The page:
‘Art for Wellbeing’ is a series of online visual arts experiences that are calming, enjoyable, exploratory, sensory, actively engaging and expressive. Art Friends has designed these experiences based on the evidence that creativity is beneficial for your health and wellbeing. The focus is on the creative process and the ‘self’ rather than an end product. The program is for all people of all ages in various physical and psychological states.

Our Wellbeing Lessons have been used in aged care facilities with very positive outcomes. The aim is to use art to create a sense of calm and to help reduce anxiety in all ages. The lessons use different media and each experience is very achievable .

The use of art as a way of connecting to others. It is deeply satisfying and provides stimulation and a sense of purpose.


Failing memory worries us all as we grow older, however, it has been found that art participation keeps your brain healthy by keeping neuro-chemical reactions working efficiently. Artist Guy Warren, who is still painting and exhibiting at the age of 100, declared recently that he only feels like a forty-year-old. According to studies by internationally renowned pioneer of neuron regeneration research Dr Lawrence Katz, mental decline is primarily attributed to the reduced or breakdown communication between brain cells, not from the death of brain cells themselves. Working on art is part of ‘neurobics’, a term created by Dr. Katz to refer to brain exercises that utilize your senses – sight, sound, touch, taste and smell – in non-routine ways. Sensory exploration is very much part of the aesthetic experience and Art Friends will endeavour to use the human senses as much as possible in the delivery of its programs. The loss of communication between brain cells occurs when the branches of our nerve cells become lazy and remain idle for too long. Katz’s findings reaffirms the adage ‘use it or loss it’ (Castillo 2013).

Retirement has been found to impact adversely on well-being. Dr. Barbara Bagan, professor of expressive arts therapy at Ottawa University, encourages aging individuals to pursue arts activity to enhance cognitive function, to help them relax, improve a sense of control, and a sense of identity and self-esteem (Bagan). Neurological research shows that making art can improve cognitive function by producing new neural pathways and strengthening the connections between brain cells (Mahenfran 2018).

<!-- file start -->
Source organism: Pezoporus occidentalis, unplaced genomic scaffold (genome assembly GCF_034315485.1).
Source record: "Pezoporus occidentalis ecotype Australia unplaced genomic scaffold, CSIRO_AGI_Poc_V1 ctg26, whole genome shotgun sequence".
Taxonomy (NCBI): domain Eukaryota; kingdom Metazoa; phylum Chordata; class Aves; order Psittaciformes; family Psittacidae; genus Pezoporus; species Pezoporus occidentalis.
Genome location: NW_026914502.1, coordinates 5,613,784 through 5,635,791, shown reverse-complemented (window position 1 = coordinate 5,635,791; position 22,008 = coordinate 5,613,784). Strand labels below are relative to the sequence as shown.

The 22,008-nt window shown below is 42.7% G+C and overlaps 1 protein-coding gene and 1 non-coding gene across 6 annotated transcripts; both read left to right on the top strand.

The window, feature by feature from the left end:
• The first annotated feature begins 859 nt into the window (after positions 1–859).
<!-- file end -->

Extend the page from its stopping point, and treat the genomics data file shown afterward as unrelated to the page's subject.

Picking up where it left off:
Aged Care

With an increasing aging population, it makes sense to investigate activities that would maintain and improve wellbeing of residents in aged care (Roswiyani, Kwakkenbos, Spijker & Witteman 2017). Loneliness and social isolation adversely affect older people’s wellbeing. Despite living in close proximity with their peers, people in aged care homes often suffer loneliness. The authors of this study also referred to a literature review that found the most prevalent health outcome of loneliness in old age was depression, while for social isolation it was cardiovascular problems (Courtain & Knapp 2017).

‘Creative Journeys’, a participatory arts initiative in Essex in the U.K., provided people living in aged care homes opportunities to participate in arts activities i.e., visual arts, dance and music. The qualitative data taken from the studies shows that the arts activities enabled older people to express themselves creatively and brought meaningful contribution to their social relationships (Dadswell, Bungay, Wilson and Munn-Giddings 2020).

‘Arts on Prescription’ for community-dwelling older people (65+) with a range of health and wellness needs, found some positive results. The study is the first evaluation of arts on prescription for older people in Australia and found that it had a positive impact on mental wellbeing and creativity due to the program’s ability to foster a sense of purpose, enable personal growth, achievement, empower participants and foster the development of meaningful relation (Poulos 2019)

This article is an extract of a research paper written and prepared for Art Friends. The full article and references is on the Art Friends website.

Art for Wellbeing: The Evidence Base

By Dani Chak Educator and Sandra Raponi-Saunders Clinical Psychologist

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